Case School of Engineering Dean Jeffrey L. Duerk named IEEE fellow

Jeffrey L. Duerk, dean of the Case School of Engineering at Case Western Reserve University, has been named a 2015 Institute of Electrical and Electronics Engineers (IEEE) Fellow for contributions to rapid magnetic resonance imaging technologies.
 
He joins an exclusive group of scholars in this honor: no more than one-tenth of 1 percent of the institute’s total voting membership can be elevated to an IEEE fellow in any one year. With more than 425,000 members, IEEE is the world’s largest professional association for the advancement of technology.

Fellows are recognized for their leadership and technical accomplishments, and for their positive impact on society.
 
Duerk, who earned his PhD from Case Western Reserve, became dean of the Case School of Engineering in 2012, after serving 24 years on the faculty of the biomedical engineering and radiology departments, and most recently as chair of biomedical engineering.
 
Duerk joins fellow biomedical engineering professor Dominique Durand, electrical engineering and computer science Chair Kenneth Loparo and EECS professors Benham Malakooti and Christos Papachristou among current faculty who have received this highest designation from IEEE.
 
Loparo put this honor into perspective. “IEEE Fellows are a select group within the IEEE and being named a Fellow is truly a major recognition of Jeff’s lifetime of achievement in the field of MR imaging.”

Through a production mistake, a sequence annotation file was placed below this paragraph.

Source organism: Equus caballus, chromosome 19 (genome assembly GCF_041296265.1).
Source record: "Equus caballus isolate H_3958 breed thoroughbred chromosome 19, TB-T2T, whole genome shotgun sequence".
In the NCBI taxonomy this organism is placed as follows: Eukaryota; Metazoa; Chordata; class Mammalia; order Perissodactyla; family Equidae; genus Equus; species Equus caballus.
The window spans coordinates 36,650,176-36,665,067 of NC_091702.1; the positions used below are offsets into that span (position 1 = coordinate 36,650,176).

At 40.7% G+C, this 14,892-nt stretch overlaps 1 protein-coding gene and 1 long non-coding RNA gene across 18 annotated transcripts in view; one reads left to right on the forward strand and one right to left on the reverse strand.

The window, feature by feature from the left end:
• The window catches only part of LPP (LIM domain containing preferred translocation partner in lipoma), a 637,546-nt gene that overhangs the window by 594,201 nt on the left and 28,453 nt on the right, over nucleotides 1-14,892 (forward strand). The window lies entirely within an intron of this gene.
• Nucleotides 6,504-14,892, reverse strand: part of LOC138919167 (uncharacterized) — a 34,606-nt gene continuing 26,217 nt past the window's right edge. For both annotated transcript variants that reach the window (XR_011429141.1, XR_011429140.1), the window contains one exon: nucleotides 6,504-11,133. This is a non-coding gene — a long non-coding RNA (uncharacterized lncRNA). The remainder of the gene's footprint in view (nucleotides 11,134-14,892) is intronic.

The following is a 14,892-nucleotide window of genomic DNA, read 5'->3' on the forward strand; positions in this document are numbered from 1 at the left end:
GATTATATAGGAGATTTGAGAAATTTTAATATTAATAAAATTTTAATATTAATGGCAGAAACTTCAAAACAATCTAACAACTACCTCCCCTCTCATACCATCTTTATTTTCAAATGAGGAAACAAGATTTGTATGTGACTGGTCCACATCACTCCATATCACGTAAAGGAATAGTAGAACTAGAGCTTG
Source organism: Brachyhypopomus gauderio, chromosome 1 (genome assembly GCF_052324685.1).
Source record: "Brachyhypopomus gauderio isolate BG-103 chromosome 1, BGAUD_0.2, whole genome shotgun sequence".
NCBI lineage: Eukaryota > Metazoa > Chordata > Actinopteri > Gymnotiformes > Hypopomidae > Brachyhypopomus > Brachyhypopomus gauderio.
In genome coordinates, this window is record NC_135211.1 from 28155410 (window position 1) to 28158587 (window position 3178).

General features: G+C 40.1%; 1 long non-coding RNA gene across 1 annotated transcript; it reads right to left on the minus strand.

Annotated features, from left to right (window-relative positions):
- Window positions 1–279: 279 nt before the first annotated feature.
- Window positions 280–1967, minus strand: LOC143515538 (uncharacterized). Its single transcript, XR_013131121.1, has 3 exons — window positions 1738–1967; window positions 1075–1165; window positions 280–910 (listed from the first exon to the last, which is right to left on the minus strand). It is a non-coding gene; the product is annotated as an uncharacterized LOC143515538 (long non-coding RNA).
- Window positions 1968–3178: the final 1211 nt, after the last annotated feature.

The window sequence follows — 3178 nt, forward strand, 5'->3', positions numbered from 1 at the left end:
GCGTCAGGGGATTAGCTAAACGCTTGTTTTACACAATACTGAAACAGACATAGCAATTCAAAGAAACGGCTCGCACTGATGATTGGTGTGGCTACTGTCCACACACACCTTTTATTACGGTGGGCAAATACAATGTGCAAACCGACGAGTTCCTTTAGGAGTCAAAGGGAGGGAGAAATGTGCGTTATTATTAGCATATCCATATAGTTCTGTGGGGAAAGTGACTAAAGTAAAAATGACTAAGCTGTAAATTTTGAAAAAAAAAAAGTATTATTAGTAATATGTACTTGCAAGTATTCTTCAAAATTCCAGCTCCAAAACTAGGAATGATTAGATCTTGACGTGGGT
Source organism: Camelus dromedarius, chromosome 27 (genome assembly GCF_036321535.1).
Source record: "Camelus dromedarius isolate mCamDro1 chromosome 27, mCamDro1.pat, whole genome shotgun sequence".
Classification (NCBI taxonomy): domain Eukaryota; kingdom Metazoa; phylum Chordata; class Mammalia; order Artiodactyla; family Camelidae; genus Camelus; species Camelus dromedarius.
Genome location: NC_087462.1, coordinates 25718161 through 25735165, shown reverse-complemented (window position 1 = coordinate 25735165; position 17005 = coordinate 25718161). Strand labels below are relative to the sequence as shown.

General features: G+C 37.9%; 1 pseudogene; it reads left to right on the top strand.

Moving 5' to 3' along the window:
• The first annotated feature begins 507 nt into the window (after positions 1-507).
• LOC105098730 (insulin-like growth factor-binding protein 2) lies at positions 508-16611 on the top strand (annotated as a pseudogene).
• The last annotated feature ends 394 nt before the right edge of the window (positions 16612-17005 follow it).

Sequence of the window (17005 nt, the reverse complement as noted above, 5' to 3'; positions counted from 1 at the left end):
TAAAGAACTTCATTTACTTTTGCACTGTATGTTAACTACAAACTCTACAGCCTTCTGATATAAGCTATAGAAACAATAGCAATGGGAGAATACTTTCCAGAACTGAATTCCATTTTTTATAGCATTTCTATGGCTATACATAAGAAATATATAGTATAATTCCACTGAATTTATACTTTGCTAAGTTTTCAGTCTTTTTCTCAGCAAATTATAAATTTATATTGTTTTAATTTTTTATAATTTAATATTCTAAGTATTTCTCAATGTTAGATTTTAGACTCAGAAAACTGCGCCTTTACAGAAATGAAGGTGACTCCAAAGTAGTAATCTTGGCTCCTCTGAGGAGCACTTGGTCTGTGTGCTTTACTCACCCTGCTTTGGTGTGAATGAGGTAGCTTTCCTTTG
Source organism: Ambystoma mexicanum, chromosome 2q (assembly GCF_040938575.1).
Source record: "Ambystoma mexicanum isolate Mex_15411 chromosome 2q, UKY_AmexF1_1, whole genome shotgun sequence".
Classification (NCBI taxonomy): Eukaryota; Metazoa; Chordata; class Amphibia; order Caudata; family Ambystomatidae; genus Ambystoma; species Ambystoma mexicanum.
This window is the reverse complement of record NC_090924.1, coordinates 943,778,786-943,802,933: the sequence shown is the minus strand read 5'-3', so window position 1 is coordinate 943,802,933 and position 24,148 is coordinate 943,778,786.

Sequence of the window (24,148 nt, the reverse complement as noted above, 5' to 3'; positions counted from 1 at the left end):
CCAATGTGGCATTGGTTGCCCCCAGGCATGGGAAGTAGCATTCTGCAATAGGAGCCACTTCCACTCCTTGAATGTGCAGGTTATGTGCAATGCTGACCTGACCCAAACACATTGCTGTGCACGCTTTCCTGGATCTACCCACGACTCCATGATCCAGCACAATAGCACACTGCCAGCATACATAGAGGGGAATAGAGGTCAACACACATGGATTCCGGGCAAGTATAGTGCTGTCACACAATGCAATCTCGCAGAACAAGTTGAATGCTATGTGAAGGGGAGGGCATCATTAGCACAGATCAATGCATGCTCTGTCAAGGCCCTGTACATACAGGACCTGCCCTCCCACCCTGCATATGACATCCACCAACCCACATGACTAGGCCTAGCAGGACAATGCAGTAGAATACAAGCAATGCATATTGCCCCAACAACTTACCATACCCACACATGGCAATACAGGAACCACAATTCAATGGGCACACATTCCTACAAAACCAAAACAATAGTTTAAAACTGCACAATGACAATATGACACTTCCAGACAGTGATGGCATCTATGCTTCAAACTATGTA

According to Robert Kirsch, chair of the Department of Biomedical Engineering and a long-term colleague, “Jeff is the epitome of an IEEE fellow. He is a world-class researcher, an accomplished mentor, and an academic leader who has worked very effectively at the border between electrical and biomedical engineering to nurture the development of MRI technology to the critical role it plays in modern medicine.”
 
Duerk has devoted his career to working with scientists, engineers, physicians and students to develop new MR imaging techniques that facilitate immediate clinical utilization to improve patient care. His work has a strong emphasis in expanding the role of MR imaging into new applications, including image-guided procedures, rapid imaging, analysis and compensation of the effects of motion in MRI, topics in intravascular coil development, signal processing aspects of MR, and more recently in the development of Interventional MRI. Duerk has published approximately 200 peer-reviewed manuscripts, has approximately 20 patents and has been the recipient of fellow awards from the International Society for Magnetic Resonance in Medicine (where he is also their silver medal recipient), the American Institute of Medical and Biological Engineers, the American Board of Medical Physicists, and also a member of the inaugural class of Distinguished Radiology Researchers from the Academy of Radiology Research.